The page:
A Northumberland Alpine Gardener's Diary
This entry: 01 April 2015 by John Richards
More spring flowers from Andalucia. Entry 294.
Yes, I know, indecent haste, only three days since the last entry, but I want to get our Andalucian holiday down and out of the way while it is fresh in the mind, as there is a lot going on at home which I would also enjoy reporting.
Having devoted most of the last epistle to narcissus, which were the main point of the trip, I shall ignore them from now on. Despite the dreadful weather we encountered, there was a lot else in flower, and this is a very rich region. I think the best way of approaching it is to major on six rewarding localities, in the hope that these might help guide future visitors to useful destinations.
I shall start with El Torcal, south of Antequera, an easily reached National Park reknowned for its remarkable limestone rock formations. Due to bad weather, we only spent a limited time there late in the day, and mid March was far too early to enjoy most of its special plants (or birds). However, one of our main ambitions, narcissi apart, was to see Europe's only Juno iris, Iris planifolia, in flower. This is exceptionally common, even locally dominant throughout the region whereever limestone rock appears. Interestingly, it seems to be graze-tolerant, and is often commonest in highly bitten areas. However it flowers principally in mid-winter, and we were told we would be lucky to see any in flower. So it proved, except for by the road between Antequera and El Torcal where some remained in quite good condition.
Here is a lovely dark one.
There was another bulb there, perhaps the tiniest in Europe, the minute Romulea requienii.
The roadsides hereabouts were stained purple with the wallflower relative Moricandia moricandioides which can be a very spectacular subject.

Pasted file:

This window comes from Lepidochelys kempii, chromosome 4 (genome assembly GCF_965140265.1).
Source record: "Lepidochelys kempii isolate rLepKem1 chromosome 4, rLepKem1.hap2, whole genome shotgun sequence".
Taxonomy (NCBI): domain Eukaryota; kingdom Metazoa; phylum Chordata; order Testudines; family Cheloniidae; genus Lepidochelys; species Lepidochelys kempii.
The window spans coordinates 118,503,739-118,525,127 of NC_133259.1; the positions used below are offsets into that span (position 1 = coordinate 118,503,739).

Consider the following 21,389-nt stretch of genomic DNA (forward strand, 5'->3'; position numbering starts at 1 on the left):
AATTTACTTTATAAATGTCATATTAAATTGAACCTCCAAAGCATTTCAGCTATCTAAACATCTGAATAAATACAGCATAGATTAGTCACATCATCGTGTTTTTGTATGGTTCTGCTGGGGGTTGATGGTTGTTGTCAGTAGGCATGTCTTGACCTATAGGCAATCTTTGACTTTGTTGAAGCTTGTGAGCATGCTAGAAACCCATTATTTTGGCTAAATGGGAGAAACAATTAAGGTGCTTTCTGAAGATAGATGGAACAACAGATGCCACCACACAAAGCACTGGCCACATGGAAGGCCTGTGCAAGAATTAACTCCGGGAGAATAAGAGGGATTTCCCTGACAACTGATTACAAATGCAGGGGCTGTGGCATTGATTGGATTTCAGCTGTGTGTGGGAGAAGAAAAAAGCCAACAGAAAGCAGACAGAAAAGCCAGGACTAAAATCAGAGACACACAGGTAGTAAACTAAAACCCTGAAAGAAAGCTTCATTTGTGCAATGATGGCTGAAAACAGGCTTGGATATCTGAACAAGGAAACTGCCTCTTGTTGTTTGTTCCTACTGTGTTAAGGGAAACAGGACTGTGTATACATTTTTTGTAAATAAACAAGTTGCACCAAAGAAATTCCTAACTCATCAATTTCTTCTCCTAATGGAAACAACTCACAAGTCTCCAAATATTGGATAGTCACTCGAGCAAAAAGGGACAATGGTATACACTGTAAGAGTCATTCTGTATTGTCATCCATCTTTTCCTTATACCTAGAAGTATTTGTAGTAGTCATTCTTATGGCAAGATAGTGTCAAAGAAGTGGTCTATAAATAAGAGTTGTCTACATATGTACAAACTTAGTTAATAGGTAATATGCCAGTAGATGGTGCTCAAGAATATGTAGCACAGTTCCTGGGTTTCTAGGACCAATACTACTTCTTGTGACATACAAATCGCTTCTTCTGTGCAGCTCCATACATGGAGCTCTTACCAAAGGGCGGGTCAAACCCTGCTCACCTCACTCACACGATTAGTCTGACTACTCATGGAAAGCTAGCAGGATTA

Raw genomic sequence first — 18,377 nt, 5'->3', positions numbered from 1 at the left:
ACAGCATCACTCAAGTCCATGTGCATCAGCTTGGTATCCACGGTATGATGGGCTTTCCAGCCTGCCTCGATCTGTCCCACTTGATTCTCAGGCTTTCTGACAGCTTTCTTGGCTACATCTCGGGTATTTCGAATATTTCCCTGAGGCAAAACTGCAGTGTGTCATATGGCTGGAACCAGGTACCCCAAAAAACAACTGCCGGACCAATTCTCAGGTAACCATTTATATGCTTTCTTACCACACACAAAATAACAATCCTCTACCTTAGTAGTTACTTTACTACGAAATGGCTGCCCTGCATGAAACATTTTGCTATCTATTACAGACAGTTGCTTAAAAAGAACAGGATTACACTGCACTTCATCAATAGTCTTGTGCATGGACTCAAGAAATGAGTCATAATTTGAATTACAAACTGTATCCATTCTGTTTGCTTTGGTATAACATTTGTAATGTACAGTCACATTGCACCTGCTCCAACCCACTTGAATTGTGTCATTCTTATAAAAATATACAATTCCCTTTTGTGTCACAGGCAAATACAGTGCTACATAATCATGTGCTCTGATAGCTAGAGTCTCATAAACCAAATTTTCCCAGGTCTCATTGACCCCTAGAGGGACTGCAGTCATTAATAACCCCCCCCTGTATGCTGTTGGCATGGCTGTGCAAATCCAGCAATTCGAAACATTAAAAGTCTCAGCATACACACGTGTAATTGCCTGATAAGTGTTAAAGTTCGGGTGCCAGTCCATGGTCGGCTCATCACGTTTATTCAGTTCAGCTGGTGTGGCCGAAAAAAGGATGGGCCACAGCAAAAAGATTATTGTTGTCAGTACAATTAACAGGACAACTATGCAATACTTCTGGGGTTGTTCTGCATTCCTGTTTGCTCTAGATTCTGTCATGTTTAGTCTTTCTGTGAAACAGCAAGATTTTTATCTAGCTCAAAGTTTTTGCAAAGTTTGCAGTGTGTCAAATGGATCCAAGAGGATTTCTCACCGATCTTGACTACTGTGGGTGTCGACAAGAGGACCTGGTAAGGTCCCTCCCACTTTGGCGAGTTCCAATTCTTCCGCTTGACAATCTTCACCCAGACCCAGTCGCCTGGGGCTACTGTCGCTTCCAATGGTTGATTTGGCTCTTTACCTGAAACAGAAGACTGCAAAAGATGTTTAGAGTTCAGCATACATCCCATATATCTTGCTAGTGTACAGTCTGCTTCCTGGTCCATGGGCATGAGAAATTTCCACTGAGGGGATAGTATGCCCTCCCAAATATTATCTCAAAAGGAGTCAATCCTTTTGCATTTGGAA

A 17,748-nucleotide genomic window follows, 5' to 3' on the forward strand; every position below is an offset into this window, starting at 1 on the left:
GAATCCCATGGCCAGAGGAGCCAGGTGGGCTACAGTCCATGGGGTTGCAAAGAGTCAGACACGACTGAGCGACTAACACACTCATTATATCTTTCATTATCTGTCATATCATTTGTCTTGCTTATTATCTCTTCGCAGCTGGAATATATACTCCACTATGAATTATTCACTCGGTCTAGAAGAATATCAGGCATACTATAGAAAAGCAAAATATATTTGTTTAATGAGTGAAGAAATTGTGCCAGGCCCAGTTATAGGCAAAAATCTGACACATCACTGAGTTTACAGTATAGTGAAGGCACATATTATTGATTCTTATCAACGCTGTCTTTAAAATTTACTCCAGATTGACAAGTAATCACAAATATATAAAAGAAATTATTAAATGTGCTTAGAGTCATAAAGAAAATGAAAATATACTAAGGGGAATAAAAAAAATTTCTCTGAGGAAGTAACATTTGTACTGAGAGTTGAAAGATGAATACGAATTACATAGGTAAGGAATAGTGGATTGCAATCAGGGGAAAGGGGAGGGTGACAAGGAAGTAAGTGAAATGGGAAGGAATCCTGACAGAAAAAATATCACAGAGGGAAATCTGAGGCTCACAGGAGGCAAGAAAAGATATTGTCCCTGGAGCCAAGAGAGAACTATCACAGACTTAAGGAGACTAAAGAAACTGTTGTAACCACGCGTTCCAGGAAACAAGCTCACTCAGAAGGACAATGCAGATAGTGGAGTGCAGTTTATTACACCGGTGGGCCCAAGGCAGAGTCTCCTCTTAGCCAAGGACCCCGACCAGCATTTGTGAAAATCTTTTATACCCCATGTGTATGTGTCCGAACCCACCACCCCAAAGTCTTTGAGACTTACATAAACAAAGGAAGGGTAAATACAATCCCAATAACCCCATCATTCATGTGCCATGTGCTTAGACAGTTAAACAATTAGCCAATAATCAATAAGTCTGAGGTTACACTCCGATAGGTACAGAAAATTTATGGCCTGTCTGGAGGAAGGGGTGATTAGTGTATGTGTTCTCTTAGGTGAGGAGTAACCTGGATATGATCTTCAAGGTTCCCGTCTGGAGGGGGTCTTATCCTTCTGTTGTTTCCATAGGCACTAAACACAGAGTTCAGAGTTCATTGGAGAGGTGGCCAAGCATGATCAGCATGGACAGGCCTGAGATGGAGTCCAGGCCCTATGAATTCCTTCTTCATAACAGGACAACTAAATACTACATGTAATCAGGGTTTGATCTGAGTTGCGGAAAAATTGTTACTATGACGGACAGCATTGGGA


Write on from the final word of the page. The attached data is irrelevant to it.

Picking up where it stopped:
Another lovely roadside plant is Convolvulus tricolor, sometimes used in annual bedding.
Here is a glimpse of the rock formations at El Torcal.
The crevices contain many ferns, such as the rustyback, Ceterach officinarum, and the endemic saxifrage S. biternata. Here they are side by side, the saxifrage unfortunately not yet in flower.
There were attractive forms of Euphorbia seguierana already in flower, as well as E. characias.
We only saw four orchids on the entire trip, including Barlia robertiana here at El Torcal.
El Chorro is a gorge south-west of Antequera, made famous by the 'Camino del Rey', an extremely hairy footpath built high on the canyon wall which the King of Spain famously walked when he opened it. It is now in considerable disrepair, but some crazy folk do apparently attempt it. You can see part in this photo.
We walked up a footpath to the south of the gorge, seeing lots of Ranunculus rupestris and other goodies. We loved this Aristolochia, I think A. baetica.
There were lots of confusing leguminous shrubs here. I think this is Lygos sphaerocarpa, but have no idea what the second one is. Any ideas please? (in Discussion section).
Teba is a remarkable hill-top village between Antequera and Ronda which is well worth a visit in better weather than we enjoyed. You can drive right onto the top of the hill, where windswept rocks host many interesting plants, including Cytisus fontanesii, an intriguing dwarf broom.